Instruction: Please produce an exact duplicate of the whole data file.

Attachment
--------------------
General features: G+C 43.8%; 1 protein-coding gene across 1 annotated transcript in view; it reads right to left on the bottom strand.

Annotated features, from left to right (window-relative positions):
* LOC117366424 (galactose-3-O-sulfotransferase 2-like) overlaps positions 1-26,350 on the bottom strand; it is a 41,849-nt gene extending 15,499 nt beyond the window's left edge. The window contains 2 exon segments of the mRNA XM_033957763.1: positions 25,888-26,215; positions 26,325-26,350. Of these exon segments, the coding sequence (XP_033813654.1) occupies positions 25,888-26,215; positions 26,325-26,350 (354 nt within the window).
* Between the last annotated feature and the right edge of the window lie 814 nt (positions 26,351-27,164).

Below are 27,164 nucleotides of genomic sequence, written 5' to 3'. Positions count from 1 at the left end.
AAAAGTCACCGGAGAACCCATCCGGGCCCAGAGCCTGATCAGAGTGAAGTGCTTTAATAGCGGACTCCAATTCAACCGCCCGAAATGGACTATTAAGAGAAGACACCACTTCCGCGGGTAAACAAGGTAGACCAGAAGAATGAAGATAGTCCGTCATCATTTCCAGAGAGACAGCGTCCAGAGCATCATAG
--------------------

General features: G+C 43.8%; 1 protein-coding gene across 1 annotated transcript in view; it reads right to left on the bottom strand.

Annotated features, from left to right (window-relative positions):
* LOC117366424 (galactose-3-O-sulfotransferase 2-like) overlaps positions 1-26,350 on the bottom strand; it is a 41,849-nt gene extending 15,499 nt beyond the window's left edge. The window contains 2 exon segments of the mRNA XM_033957763.1: positions 25,888-26,215; positions 26,325-26,350. Of these exon segments, the coding sequence (XP_033813654.1) occupies positions 25,888-26,215; positions 26,325-26,350 (354 nt within the window).
* Between the last annotated feature and the right edge of the window lie 814 nt (positions 26,351-27,164).

Below are 27,164 nucleotides of genomic sequence, written 5' to 3'. Positions count from 1 at the left end.
AAAAGTCACCGGAGAACCCATCCGGGCCCAGAGCCTGATCAGAGTGAAGTGCTTTAATAGCGGACTCCAATTCAACCGCCCGAAATGGACTATTAAGAGAAGACACCACTTCCGCGGGTAAACAAGGTAGACCAGAAGAATGAAGATAGTCCGTCATCATTTCCAGAGAGACAGCGTCCAGAGCATCATAG